Protecting our lives and our way of life

In recent months Islamist terrorists have committed mass murders in Afghanistan, Australia, Bangladesh, Egypt, France, Germany, Indonesia, Iran, Iraq, Pakistan, the Philippines, Syria, Sweden, Turkey, and the United Kingdom.

Their victims have ranged from Muslims at a Sufi shrine, to Christians in Church, and random people enjoying a concert or a meal or walking the streets of their neighbourhood. These are acts of terrorism, aimed at destroying our way of life.

It is wrong to blame all Muslims for these atrocities. Indeed, many of the victims of the attacks are Muslims. The killers do not represent the Islam of peaceful secularist Ahmadiyya Muslims. Nor do they represent the beliefs of millions of other peaceful Muslims.

But it is also obviously wrong to say that these attacks have nothing to do with Islam. The killers self-identify with Islam, and their beliefs about Islam cause them to murder and be martyrs for Allah. The theologically influential Sunni Al-Azhar university has refused to declare ISIS as apostates.

Imam Ibrahim Noonan of the Ahmadiyya Muslim Community in Ireland has repeatedly said that these attacks will not stop until the Imams root out the evil of extremism in their mosques. He has called for the State to investigate and deport Imams who promote extremism.

The Archbishop of Canterbury, Justin Welby, has said that ignoring the Islamic dimension is getting us nowhere, like saying Sebrenica had nothing to do with Christianity. He says it is an ideological problem as well as a security and political one.

There are many interrelated motivations for Islamist terrorism. This includes anger at military attacks by Western States in countries where most of the population are Muslims, and alienation of Muslims within societies around the world.

But there is no doubt that these attacks are also influenced by religious ideas relating to martyrdom, as part of spreading Sharia law by force. This is true of both the recent attacks in Europe and the more numerous attacks in Muslim-majority countries.

We must honestly confront this religious dimension, if we are to honestly address the problem. We are dealing with mass murderers who believe that they are acting on behalf of the creator of the universe, and who are willing to die instead of trying to escape when they murder people.

The idea that God instructs people to spread religion through war, then looks favourably upon those who die in the process, is irrational and dangerous. Those who seek veneration as a martyr can be motivated to carry out the most appalling actions.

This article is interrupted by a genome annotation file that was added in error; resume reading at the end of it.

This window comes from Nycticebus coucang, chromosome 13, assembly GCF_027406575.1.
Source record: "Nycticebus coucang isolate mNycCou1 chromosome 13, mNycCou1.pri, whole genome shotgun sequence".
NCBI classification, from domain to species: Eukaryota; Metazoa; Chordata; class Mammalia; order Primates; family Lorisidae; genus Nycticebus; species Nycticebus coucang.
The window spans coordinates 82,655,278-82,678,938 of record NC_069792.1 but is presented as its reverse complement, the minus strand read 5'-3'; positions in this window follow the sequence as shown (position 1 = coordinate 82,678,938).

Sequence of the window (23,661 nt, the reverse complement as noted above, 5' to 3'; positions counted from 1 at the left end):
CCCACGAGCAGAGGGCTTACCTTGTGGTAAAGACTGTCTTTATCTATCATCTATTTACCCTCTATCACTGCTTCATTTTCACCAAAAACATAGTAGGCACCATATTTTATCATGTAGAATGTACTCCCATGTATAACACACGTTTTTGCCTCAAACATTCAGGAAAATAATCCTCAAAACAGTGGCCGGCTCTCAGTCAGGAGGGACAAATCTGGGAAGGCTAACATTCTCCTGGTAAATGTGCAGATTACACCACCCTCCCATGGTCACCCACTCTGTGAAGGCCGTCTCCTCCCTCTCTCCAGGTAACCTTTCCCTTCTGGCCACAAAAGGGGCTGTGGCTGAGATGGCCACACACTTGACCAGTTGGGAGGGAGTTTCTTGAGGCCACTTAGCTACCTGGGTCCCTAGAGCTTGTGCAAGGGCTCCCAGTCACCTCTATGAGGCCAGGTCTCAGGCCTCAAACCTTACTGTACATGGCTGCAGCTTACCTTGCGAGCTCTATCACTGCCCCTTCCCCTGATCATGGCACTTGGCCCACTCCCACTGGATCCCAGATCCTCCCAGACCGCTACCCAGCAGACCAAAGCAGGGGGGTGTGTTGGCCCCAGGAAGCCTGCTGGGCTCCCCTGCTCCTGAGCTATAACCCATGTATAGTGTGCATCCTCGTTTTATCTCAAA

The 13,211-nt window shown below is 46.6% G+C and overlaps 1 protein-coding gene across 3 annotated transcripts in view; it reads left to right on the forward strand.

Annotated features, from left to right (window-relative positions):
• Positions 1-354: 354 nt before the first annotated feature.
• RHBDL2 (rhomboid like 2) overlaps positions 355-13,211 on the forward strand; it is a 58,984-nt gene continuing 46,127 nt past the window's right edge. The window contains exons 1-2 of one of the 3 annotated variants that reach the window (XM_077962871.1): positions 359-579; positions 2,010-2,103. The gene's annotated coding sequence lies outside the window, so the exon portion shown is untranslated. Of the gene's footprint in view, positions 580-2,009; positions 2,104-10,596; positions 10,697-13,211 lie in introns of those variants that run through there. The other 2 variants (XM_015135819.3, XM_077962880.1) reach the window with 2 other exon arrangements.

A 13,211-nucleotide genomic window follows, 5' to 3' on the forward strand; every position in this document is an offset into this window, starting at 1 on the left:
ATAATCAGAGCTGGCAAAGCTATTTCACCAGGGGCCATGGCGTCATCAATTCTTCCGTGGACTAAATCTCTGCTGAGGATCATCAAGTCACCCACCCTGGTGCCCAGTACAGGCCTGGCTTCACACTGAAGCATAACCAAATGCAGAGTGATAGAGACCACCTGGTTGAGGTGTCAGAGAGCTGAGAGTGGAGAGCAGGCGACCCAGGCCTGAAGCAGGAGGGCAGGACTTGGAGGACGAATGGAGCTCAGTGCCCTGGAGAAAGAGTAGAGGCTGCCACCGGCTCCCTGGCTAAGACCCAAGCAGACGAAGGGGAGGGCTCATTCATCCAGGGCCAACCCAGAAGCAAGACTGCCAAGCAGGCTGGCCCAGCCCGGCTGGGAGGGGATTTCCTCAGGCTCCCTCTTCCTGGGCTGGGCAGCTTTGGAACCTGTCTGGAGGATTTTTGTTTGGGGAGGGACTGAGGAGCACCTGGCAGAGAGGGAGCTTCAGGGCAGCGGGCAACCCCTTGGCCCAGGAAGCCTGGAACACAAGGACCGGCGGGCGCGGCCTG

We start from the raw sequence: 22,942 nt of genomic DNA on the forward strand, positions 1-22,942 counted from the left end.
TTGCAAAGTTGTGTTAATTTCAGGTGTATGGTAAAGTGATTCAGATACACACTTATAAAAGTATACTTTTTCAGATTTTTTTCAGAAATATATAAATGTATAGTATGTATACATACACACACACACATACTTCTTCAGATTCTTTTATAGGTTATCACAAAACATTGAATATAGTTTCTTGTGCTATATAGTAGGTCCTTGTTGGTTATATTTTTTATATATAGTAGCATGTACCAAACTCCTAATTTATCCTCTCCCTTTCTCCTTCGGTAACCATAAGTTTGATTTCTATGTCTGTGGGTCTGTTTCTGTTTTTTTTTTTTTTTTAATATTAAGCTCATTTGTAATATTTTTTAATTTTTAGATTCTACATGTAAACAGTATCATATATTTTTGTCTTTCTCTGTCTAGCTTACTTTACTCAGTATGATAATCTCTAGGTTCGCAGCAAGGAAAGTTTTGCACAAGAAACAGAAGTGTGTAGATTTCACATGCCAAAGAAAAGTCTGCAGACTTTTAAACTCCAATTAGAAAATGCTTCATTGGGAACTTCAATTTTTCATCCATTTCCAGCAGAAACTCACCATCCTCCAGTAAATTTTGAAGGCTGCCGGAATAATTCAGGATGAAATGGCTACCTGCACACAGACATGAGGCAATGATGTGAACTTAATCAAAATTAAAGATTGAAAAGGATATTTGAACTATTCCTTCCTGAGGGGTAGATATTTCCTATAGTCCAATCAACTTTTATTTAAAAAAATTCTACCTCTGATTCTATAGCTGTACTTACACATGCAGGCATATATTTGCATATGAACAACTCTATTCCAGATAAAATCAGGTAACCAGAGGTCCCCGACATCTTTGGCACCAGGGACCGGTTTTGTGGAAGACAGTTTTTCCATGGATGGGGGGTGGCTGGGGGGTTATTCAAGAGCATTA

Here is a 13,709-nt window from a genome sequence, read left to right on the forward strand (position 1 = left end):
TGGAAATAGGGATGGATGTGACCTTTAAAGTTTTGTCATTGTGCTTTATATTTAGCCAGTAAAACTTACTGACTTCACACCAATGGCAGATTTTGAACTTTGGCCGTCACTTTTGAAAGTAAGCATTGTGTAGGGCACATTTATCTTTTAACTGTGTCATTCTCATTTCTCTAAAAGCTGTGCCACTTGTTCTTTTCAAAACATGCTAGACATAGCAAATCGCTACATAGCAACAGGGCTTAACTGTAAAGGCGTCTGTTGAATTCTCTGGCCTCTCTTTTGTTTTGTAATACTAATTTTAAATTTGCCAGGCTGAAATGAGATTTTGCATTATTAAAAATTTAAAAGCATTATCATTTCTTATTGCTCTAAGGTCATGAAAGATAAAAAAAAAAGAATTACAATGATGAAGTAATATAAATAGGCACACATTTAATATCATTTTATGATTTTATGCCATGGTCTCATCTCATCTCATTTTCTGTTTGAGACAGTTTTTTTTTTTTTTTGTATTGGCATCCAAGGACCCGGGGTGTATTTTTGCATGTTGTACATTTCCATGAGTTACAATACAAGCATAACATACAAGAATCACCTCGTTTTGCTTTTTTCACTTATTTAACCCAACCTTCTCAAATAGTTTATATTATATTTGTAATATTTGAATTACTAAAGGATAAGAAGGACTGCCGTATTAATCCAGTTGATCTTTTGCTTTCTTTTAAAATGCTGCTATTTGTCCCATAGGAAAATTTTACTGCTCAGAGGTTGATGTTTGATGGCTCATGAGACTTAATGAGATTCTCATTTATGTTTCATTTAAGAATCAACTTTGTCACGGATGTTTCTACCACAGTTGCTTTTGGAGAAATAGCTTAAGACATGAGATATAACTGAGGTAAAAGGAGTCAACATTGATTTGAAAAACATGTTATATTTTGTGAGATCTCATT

We must protect and promote the values of democracy, secularism, human rights, freedom of religion and belief, and the rule of law. We must protect our lives from these murderous attacks, and protect our way of life from the attacks and from unjust reactions to them.

We must also oppose anti-Muslim bigotry, whether or not it is a reaction to Islamist terrorism. We must stand alongside peaceful secularist Muslims like the Ahmadiyya community in Galway whose mosque was attacked this week, and any Muslims who are blamed for the behaviour of others.

And we must also protect victims of religious prejudice in the wider world. Next month at the United Nations, Atheist Ireland, Evangelical Alliance Ireland and the Ahmadiyya Muslim Community of Ireland will be jointly challenging religiously-motivated human rights abuses in Pakistan.

Atheist Ireland will continue to oppose prejudice against religious people. We will also continue to oppose dangerous religious ideas like martyrdom. Together with our friends of different religious and nonreligious beliefs, we can build an ethical secular world based on human rights.


“Canal Street, Manchester” by Pimlico Badger is licensed with CC BY-SA 2.0. To view a copy of this license, visit

Atheist Ireland

1 Comment

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    Mike McKillen June 08, 2017

    I applaud the decision by a group of Muslim clerics in the UK who stated that they would not perform burial rites for any terrorists who have committed murderous acts and where the perpetrators died in the process.
    That contrasts markedly with the Roman Catholic Church in Ireland during the troubles where all PIRA and INLA members who died were offered full funeral rites in its churches.